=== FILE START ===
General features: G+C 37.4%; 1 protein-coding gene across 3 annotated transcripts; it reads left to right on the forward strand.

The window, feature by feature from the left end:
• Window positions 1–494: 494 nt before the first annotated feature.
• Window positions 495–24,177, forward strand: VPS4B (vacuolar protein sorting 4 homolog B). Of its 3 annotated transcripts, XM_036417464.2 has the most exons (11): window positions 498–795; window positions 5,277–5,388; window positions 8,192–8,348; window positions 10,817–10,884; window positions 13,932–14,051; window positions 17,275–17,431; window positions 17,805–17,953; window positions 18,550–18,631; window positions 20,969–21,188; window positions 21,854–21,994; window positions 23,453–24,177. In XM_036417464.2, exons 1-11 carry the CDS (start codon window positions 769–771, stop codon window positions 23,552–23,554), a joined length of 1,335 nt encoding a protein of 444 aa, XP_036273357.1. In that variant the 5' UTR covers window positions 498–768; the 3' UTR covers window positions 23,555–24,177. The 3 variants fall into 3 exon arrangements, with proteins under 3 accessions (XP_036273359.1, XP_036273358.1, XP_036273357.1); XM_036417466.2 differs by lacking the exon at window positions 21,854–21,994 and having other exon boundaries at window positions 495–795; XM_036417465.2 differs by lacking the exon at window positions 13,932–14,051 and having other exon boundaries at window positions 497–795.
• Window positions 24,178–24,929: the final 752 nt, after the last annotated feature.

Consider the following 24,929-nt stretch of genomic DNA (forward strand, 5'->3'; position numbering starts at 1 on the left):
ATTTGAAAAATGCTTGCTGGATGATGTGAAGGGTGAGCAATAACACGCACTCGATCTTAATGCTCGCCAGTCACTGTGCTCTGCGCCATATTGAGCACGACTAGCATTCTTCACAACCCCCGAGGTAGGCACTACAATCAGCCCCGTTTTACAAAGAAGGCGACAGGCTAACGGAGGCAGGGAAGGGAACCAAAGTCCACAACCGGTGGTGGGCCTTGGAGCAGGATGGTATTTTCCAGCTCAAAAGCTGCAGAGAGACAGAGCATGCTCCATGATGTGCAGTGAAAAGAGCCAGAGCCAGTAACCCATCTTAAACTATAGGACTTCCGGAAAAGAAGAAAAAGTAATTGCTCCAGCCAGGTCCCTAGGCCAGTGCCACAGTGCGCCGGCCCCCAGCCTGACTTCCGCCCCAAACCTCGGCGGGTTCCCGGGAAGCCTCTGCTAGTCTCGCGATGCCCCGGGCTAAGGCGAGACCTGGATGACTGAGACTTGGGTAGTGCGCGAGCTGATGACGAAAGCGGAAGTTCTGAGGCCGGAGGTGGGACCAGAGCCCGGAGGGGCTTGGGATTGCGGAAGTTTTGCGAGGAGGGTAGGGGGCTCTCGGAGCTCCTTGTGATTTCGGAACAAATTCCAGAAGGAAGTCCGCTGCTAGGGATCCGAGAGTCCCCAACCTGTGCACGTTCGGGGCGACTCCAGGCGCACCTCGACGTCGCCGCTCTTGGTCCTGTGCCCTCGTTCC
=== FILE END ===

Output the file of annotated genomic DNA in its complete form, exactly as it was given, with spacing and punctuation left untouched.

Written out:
General features: G+C 37.4%; 1 protein-coding gene across 3 annotated transcripts; it reads left to right on the forward strand.

The window, feature by feature from the left end:
• Window positions 1–494: 494 nt before the first annotated feature.
• Window positions 495–24,177, forward strand: VPS4B (vacuolar protein sorting 4 homolog B). Of its 3 annotated transcripts, XM_036417464.2 has the most exons (11): window positions 498–795; window positions 5,277–5,388; window positions 8,192–8,348; window positions 10,817–10,884; window positions 13,932–14,051; window positions 17,275–17,431; window positions 17,805–17,953; window positions 18,550–18,631; window positions 20,969–21,188; window positions 21,854–21,994; window positions 23,453–24,177. In XM_036417464.2, exons 1-11 carry the CDS (start codon window positions 769–771, stop codon window positions 23,552–23,554), a joined length of 1,335 nt encoding a protein of 444 aa, XP_036273357.1. In that variant the 5' UTR covers window positions 498–768; the 3' UTR covers window positions 23,555–24,177. The 3 variants fall into 3 exon arrangements, with proteins under 3 accessions (XP_036273359.1, XP_036273358.1, XP_036273357.1); XM_036417466.2 differs by lacking the exon at window positions 21,854–21,994 and having other exon boundaries at window positions 495–795; XM_036417465.2 differs by lacking the exon at window positions 13,932–14,051 and having other exon boundaries at window positions 497–795.
• Window positions 24,178–24,929: the final 752 nt, after the last annotated feature.

Consider the following 24,929-nt stretch of genomic DNA (forward strand, 5'->3'; position numbering starts at 1 on the left):
ATTTGAAAAATGCTTGCTGGATGATGTGAAGGGTGAGCAATAACACGCACTCGATCTTAATGCTCGCCAGTCACTGTGCTCTGCGCCATATTGAGCACGACTAGCATTCTTCACAACCCCCGAGGTAGGCACTACAATCAGCCCCGTTTTACAAAGAAGGCGACAGGCTAACGGAGGCAGGGAAGGGAACCAAAGTCCACAACCGGTGGTGGGCCTTGGAGCAGGATGGTATTTTCCAGCTCAAAAGCTGCAGAGAGACAGAGCATGCTCCATGATGTGCAGTGAAAAGAGCCAGAGCCAGTAACCCATCTTAAACTATAGGACTTCCGGAAAAGAAGAAAAAGTAATTGCTCCAGCCAGGTCCCTAGGCCAGTGCCACAGTGCGCCGGCCCCCAGCCTGACTTCCGCCCCAAACCTCGGCGGGTTCCCGGGAAGCCTCTGCTAGTCTCGCGATGCCCCGGGCTAAGGCGAGACCTGGATGACTGAGACTTGGGTAGTGCGCGAGCTGATGACGAAAGCGGAAGTTCTGAGGCCGGAGGTGGGACCAGAGCCCGGAGGGGCTTGGGATTGCGGAAGTTTTGCGAGGAGGGTAGGGGGCTCTCGGAGCTCCTTGTGATTTCGGAACAAATTCCAGAAGGAAGTCCGCTGCTAGGGATCCGAGAGTCCCCAACCTGTGCACGTTCGGGGCGACTCCAGGCGCACCTCGACGTCGCCGCTCTTGGTCCTGTGCCCTCGTTCC